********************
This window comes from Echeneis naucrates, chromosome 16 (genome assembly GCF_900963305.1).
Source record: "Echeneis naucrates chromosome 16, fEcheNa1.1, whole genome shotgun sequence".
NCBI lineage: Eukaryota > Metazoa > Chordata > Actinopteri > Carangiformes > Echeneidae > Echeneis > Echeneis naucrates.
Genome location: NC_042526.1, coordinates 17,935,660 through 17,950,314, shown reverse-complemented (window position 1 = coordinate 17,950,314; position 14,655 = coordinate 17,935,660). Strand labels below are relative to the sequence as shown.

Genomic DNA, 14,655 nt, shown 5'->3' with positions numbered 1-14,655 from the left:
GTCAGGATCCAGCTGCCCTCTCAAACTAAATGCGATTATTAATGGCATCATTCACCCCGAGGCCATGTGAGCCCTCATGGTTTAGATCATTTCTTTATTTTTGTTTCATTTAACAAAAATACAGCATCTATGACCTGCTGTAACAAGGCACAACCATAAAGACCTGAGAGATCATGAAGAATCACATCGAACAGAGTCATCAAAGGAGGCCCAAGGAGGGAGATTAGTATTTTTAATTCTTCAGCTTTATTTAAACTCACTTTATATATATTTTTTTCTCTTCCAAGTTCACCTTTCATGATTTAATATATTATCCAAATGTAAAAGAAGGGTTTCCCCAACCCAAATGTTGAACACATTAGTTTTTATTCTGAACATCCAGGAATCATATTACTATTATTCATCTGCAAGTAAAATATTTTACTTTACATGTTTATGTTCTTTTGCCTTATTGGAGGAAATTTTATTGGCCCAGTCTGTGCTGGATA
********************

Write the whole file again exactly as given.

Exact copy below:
This window comes from Echeneis naucrates, chromosome 16 (genome assembly GCF_900963305.1).
Source record: "Echeneis naucrates chromosome 16, fEcheNa1.1, whole genome shotgun sequence".
NCBI lineage: Eukaryota > Metazoa > Chordata > Actinopteri > Carangiformes > Echeneidae > Echeneis > Echeneis naucrates.
Genome location: NC_042526.1, coordinates 17,935,660 through 17,950,314, shown reverse-complemented (window position 1 = coordinate 17,950,314; position 14,655 = coordinate 17,935,660). Strand labels below are relative to the sequence as shown.

Genomic DNA, 14,655 nt, shown 5'->3' with positions numbered 1-14,655 from the left:
GTCAGGATCCAGCTGCCCTCTCAAACTAAATGCGATTATTAATGGCATCATTCACCCCGAGGCCATGTGAGCCCTCATGGTTTAGATCATTTCTTTATTTTTGTTTCATTTAACAAAAATACAGCATCTATGACCTGCTGTAACAAGGCACAACCATAAAGACCTGAGAGATCATGAAGAATCACATCGAACAGAGTCATCAAAGGAGGCCCAAGGAGGGAGATTAGTATTTTTAATTCTTCAGCTTTATTTAAACTCACTTTATATATATTTTTTTCTCTTCCAAGTTCACCTTTCATGATTTAATATATTATCCAAATGTAAAAGAAGGGTTTCCCCAACCCAAATGTTGAACACATTAGTTTTTATTCTGAACATCCAGGAATCATATTACTATTATTCATCTGCAAGTAAAATATTTTACTTTACATGTTTATGTTCTTTTGCCTTATTGGAGGAAATTTTATTGGCCCAGTCTGTGCTGGATA